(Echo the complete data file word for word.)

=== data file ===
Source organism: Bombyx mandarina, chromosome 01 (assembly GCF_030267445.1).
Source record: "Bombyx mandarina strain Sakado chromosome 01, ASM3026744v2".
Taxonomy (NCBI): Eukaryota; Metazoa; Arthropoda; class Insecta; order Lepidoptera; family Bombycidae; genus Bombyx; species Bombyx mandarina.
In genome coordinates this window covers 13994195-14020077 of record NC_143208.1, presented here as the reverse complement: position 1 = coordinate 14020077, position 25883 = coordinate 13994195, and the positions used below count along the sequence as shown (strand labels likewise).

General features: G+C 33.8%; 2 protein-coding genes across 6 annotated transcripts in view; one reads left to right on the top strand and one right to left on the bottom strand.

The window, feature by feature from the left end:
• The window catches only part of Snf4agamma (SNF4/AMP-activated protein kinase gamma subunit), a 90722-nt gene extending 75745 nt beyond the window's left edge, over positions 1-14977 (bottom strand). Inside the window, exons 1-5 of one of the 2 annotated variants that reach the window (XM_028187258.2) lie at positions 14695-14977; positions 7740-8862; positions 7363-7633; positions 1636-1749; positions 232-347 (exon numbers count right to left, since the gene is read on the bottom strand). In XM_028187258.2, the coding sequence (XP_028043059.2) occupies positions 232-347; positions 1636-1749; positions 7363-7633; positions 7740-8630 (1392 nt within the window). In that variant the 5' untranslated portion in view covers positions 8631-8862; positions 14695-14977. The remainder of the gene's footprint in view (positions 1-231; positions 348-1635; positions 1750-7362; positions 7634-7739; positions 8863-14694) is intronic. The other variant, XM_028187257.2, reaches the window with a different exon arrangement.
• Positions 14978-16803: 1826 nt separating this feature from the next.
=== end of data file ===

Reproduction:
Source organism: Bombyx mandarina, chromosome 01 (assembly GCF_030267445.1).
Source record: "Bombyx mandarina strain Sakado chromosome 01, ASM3026744v2".
Taxonomy (NCBI): Eukaryota; Metazoa; Arthropoda; class Insecta; order Lepidoptera; family Bombycidae; genus Bombyx; species Bombyx mandarina.
In genome coordinates this window covers 13994195-14020077 of record NC_143208.1, presented here as the reverse complement: position 1 = coordinate 14020077, position 25883 = coordinate 13994195, and the positions used below count along the sequence as shown (strand labels likewise).

General features: G+C 33.8%; 2 protein-coding genes across 6 annotated transcripts in view; one reads left to right on the top strand and one right to left on the bottom strand.

The window, feature by feature from the left end:
• The window catches only part of Snf4agamma (SNF4/AMP-activated protein kinase gamma subunit), a 90722-nt gene extending 75745 nt beyond the window's left edge, over positions 1-14977 (bottom strand). Inside the window, exons 1-5 of one of the 2 annotated variants that reach the window (XM_028187258.2) lie at positions 14695-14977; positions 7740-8862; positions 7363-7633; positions 1636-1749; positions 232-347 (exon numbers count right to left, since the gene is read on the bottom strand). In XM_028187258.2, the coding sequence (XP_028043059.2) occupies positions 232-347; positions 1636-1749; positions 7363-7633; positions 7740-8630 (1392 nt within the window). In that variant the 5' untranslated portion in view covers positions 8631-8862; positions 14695-14977. The remainder of the gene's footprint in view (positions 1-231; positions 348-1635; positions 1750-7362; positions 7634-7739; positions 8863-14694) is intronic. The other variant, XM_028187257.2, reaches the window with a different exon arrangement.
• Positions 14978-16803: 1826 nt separating this feature from the next.